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David Jubb: “The leader of the free world is now a CEO”

David Jubb is artistic director of Battersea Arts Centre. Here, he writes for Run Riot, on the responsibility of the press in such challenging times, and the return of theatre activism.

Why is Battersea Arts Centre doing a season about Cash, Capitalism and Corporations?

Every day I consume a diet of news and current affairs. Early and late each day, usually from the radio. Last week I jotted down the themes that kept coming up.

Brexit and the EU featured regularly. As did the leadership struggles of political parties. There were reports about division, including stats to illustrate how unequal we are in 2017. There were features on the rise of populism, nationalism and the changing relationships between nation states. There was news about trade deals and how much things cost. While reports on sectarian conflicts were broken up by tales of sporting prowess and cultural prizes or premieres.

It struck me, over the week, just how important power is to our news editors. You can taste it in every item: a display of power, a loss of power, a transition of power, a power struggle or a power play. Perhaps it’s unsurprising we obsess about power because it is an inherited trait. And we still reflect on power in our daily news, after hundreds of thousands of years of observing who is in charge and where we all fit into our tribe.

So why is the power, influence and impact of the modern corporation so absent from our news, our conversations and our debates? The behaviour of corporations arguably has the greatest influence on our culture, climate, economy and increasingly, our everyday human rights. The leader of the free world is now a CEO who is surrounding himself with company men to propose legislation and foreign policy for the world’s richest state.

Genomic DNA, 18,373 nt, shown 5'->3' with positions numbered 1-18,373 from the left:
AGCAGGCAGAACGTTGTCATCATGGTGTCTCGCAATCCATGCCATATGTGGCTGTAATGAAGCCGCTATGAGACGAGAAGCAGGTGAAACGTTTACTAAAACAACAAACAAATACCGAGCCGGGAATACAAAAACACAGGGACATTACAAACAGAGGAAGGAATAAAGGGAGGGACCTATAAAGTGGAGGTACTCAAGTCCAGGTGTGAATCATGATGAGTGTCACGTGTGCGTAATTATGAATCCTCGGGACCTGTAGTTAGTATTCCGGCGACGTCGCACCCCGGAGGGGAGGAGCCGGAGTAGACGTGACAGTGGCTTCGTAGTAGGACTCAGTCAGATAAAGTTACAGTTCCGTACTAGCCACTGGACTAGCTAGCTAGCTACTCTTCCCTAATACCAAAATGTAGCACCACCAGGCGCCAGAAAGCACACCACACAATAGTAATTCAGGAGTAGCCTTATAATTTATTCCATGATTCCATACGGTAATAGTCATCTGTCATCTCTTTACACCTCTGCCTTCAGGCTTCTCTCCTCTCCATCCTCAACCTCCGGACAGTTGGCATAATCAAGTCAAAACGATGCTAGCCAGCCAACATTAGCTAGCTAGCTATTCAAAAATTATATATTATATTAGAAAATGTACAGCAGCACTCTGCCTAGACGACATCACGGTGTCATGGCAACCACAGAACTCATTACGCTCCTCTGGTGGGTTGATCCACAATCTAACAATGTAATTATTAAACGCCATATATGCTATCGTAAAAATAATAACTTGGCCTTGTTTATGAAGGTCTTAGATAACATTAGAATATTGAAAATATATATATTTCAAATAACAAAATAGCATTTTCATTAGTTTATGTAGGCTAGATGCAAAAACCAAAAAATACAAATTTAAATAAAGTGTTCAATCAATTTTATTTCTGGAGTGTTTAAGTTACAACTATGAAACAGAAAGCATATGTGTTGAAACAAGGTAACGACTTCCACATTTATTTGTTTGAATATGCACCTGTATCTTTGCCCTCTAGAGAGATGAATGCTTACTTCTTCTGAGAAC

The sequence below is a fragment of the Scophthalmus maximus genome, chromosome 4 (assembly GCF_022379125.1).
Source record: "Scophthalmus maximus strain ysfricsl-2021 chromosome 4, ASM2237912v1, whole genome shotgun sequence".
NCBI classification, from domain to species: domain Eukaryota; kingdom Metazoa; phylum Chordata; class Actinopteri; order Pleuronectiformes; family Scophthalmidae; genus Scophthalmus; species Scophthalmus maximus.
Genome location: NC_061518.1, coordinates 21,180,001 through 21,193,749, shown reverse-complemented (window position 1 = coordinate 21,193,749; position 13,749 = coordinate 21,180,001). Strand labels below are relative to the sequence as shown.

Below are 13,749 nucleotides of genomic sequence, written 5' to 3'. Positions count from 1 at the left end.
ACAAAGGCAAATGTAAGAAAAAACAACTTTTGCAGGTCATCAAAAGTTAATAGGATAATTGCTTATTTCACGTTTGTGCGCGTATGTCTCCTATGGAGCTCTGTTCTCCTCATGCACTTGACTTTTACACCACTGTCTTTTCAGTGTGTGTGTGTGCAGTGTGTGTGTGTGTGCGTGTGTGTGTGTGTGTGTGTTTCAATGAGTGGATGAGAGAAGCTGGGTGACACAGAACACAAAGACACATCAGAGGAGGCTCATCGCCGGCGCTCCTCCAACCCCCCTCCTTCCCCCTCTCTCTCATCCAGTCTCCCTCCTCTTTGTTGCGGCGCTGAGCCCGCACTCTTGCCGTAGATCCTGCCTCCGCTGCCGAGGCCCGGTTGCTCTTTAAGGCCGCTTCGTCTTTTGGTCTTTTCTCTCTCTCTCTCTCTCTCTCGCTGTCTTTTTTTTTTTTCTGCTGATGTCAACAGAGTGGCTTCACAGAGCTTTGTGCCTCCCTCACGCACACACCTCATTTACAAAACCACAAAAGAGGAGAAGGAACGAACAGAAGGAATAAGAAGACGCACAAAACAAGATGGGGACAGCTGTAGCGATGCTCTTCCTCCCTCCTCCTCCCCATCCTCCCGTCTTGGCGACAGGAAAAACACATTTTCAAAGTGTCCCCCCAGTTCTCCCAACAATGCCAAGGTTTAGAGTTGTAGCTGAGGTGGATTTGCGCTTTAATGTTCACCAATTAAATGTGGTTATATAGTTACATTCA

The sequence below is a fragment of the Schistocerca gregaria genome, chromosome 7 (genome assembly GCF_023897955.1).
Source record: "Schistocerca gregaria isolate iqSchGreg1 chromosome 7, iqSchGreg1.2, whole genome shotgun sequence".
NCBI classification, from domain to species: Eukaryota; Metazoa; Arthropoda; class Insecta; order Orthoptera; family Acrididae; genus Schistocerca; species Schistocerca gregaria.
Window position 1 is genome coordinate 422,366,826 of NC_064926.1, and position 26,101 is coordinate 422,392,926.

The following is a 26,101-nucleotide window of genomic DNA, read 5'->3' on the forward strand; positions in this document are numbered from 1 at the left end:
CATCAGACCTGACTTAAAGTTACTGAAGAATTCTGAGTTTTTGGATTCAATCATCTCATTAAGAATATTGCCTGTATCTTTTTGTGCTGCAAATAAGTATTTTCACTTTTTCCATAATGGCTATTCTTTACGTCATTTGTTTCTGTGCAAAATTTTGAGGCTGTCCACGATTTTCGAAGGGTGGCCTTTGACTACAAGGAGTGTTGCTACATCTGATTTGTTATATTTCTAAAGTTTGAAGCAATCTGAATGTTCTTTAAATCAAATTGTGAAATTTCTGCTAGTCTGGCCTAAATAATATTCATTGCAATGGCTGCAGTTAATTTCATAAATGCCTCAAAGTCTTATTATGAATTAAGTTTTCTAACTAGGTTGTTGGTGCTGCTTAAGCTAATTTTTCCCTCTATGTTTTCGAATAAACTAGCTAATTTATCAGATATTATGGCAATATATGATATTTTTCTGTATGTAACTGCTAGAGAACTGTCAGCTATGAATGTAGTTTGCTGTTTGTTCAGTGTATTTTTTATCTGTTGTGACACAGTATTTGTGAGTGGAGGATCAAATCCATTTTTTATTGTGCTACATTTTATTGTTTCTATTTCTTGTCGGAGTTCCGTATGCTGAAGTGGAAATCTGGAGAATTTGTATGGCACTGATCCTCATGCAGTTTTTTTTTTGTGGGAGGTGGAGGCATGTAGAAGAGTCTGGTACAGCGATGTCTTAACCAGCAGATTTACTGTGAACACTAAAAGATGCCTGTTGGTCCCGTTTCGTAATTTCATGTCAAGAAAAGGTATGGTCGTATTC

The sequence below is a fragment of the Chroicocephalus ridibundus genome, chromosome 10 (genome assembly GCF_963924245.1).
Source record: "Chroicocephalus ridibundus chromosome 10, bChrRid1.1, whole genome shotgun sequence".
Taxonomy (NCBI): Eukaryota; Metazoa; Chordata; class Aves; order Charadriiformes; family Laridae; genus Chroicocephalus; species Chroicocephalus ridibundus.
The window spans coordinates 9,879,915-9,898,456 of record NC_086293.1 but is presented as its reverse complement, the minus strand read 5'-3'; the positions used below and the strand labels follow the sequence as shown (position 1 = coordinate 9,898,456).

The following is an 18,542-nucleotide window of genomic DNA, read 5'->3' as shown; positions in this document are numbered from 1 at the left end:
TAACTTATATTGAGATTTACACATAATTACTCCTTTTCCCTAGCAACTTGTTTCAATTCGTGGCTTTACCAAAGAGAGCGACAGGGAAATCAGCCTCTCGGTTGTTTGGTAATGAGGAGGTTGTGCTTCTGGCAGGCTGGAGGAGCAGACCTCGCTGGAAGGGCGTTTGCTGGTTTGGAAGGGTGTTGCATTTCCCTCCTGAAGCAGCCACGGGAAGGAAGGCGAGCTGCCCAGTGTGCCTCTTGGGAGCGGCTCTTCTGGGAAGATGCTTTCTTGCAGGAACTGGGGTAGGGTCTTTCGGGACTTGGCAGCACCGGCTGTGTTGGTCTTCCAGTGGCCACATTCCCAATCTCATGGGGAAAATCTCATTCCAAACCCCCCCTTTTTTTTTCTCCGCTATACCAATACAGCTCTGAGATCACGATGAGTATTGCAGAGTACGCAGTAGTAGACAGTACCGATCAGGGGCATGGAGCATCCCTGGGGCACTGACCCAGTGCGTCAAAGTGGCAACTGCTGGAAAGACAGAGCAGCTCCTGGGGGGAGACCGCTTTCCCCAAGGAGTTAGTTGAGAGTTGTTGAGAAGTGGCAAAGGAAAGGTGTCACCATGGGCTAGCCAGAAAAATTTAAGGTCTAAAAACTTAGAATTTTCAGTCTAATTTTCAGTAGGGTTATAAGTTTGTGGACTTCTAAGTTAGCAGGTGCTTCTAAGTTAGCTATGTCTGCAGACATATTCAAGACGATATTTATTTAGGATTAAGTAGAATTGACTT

Are we sleep walking in to a 21st century in which democracy is better at serving corporations than it is people? Banks cause hundreds of billions of public debt with relatively little corporate consequence. Companies now sue nation states for billions of dollars each year when laws (often introduced to protect people and environments) affect profits. Yet those same companies often shape-shift beyond national boundaries, avoiding tax and keeping cash offshore.

Are we all ok with this?

This is not the carping of a fundamental anti-capitalist. Companies can do a huge amount of good, be central to civic life and reflect the positive values of a community. I am simply concerned that our mainstream media does not seem to tackle one of the most seriously anti-democratic forces in 21st century Britain, the remarkable power and influence of the modern, global corporation.

Over the last ten years there has been a lack of politically engaged devised theatre. Now theatre as activism is back. Cash, Capitalism and Corporations at Battersea Arts Centre seeks to capture some of the most exciting work of the moment including Theatre Ad Infinitum’s Bucket List and Lung Theatre’s E15.

If news editors are not covering one of the most important matters of everyday life in Britain, artists are beginning to turn more of their attention to the sharing and distribution of power, and because artists are so good at asking questions, that can only be a good thing for all of us.

Throughout February and March, Battersea Arts Centre presents Cash, Capitalism and Corporations, a specially curated season of provocative and inspiring shows that tackle some of the most urgent issues facing Britain today. From dynamic physical theatre to beatbox and comedy, Cash Capitalism and Corporations celebrates the spirit of coming together in the face of adversity and the courage to imagine the alternatives. Click here to read the full line up.